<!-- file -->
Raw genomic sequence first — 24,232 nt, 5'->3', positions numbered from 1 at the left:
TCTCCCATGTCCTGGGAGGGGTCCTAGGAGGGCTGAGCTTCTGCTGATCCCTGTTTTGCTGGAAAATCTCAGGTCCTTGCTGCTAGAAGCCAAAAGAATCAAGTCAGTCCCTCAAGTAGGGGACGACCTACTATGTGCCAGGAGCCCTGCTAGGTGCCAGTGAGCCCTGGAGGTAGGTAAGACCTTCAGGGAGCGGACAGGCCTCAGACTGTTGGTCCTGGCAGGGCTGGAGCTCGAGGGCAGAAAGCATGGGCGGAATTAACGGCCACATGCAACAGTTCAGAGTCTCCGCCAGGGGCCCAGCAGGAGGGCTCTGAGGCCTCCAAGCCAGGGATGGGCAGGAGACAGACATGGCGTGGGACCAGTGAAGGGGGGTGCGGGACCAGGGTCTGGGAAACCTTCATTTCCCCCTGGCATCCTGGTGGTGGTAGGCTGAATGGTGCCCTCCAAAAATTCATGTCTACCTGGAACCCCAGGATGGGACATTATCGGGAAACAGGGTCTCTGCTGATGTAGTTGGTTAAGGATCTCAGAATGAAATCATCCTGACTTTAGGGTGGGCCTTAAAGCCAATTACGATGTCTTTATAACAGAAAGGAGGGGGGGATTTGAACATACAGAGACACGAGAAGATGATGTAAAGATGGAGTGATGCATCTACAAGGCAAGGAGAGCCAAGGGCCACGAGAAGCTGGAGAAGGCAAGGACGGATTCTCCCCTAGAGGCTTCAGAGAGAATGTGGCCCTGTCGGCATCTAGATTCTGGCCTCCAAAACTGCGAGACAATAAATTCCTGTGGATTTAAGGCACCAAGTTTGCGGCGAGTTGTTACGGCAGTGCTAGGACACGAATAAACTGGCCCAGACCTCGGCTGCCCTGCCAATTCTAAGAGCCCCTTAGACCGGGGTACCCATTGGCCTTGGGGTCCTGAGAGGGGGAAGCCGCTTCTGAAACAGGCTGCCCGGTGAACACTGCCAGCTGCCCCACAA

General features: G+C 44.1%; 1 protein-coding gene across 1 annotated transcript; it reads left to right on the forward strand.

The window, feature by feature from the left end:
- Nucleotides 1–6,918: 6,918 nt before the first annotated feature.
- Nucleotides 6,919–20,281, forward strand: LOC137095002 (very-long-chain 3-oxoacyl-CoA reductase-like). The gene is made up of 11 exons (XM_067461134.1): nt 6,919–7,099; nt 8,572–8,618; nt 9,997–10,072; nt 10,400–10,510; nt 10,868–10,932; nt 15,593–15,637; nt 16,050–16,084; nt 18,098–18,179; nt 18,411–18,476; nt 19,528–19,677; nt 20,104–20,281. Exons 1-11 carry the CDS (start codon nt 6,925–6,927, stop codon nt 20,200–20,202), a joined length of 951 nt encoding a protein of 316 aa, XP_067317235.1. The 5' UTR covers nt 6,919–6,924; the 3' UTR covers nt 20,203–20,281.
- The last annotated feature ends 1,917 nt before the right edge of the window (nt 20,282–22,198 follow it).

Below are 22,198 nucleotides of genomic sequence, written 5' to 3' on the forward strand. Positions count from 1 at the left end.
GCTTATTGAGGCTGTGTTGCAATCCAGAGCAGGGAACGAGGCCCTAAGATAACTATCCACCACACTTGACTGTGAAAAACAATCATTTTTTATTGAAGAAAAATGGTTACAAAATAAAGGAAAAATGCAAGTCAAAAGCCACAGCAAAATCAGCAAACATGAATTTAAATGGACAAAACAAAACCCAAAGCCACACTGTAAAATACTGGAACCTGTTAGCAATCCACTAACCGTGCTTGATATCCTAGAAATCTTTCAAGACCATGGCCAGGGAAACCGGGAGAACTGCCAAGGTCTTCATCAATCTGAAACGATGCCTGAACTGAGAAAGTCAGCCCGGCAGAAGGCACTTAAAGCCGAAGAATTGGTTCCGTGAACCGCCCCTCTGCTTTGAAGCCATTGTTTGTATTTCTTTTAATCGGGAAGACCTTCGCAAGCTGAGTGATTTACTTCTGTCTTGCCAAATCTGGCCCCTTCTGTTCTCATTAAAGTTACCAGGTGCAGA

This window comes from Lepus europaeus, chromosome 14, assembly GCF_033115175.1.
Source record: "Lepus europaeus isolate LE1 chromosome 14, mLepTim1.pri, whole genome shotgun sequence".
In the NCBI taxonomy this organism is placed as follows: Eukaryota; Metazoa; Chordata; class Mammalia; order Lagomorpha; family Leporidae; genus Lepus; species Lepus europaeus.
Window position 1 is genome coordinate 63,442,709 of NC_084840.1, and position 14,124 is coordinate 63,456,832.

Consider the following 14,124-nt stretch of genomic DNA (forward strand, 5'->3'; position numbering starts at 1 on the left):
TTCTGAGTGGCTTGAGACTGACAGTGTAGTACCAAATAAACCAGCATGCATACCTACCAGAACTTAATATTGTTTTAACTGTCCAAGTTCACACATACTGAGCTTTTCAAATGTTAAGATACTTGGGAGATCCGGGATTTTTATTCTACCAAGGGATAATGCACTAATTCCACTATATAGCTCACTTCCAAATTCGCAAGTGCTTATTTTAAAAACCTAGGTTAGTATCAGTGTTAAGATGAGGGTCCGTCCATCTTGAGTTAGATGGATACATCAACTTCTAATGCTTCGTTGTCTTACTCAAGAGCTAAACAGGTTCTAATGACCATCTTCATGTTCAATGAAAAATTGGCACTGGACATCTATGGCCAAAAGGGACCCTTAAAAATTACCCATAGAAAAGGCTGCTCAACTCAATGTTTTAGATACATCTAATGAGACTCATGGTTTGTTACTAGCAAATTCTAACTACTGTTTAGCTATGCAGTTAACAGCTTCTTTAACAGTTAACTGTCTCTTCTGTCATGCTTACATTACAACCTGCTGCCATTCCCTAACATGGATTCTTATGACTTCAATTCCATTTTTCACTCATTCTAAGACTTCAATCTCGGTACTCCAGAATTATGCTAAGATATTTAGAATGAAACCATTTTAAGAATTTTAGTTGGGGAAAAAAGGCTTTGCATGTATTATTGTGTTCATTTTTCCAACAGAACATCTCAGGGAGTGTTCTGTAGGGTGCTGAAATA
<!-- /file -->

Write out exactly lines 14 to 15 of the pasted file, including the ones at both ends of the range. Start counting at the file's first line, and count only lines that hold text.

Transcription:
Consider the following 14,124-nt stretch of genomic DNA (forward strand, 5'->3'; position numbering starts at 1 on the left):
TTCTGAGTGGCTTGAGACTGACAGTGTAGTACCAAATAAACCAGCATGCATACCTACCAGAACTTAATATTGTTTTAACTGTCCAAGTTCACACATACTGAGCTTTTCAAATGTTAAGATACTTGGGAGATCCGGGATTTTTATTCTACCAAGGGATAATGCACTAATTCCACTATATAGCTCACTTCCAAATTCGCAAGTGCTTATTTTAAAAACCTAGGTTAGTATCAGTGTTAAGATGAGGGTCCGTCCATCTTGAGTTAGATGGATACATCAACTTCTAATGCTTCGTTGTCTTACTCAAGAGCTAAACAGGTTCTAATGACCATCTTCATGTTCAATGAAAAATTGGCACTGGACATCTATGGCCAAAAGGGACCCTTAAAAATTACCCATAGAAAAGGCTGCTCAACTCAATGTTTTAGATACATCTAATGAGACTCATGGTTTGTTACTAGCAAATTCTAACTACTGTTTAGCTATGCAGTTAACAGCTTCTTTAACAGTTAACTGTCTCTTCTGTCATGCTTACATTACAACCTGCTGCCATTCCCTAACATGGATTCTTATGACTTCAATTCCATTTTTCACTCATTCTAAGACTTCAATCTCGGTACTCCAGAATTATGCTAAGATATTTAGAATGAAACCATTTTAAGAATTTTAGTTGGGGAAAAAAGGCTTTGCATGTATTATTGTGTTCATTTTTCCAACAGAACATCTCAGGGAGTGTTCTGTAGGGTGCTGAAATA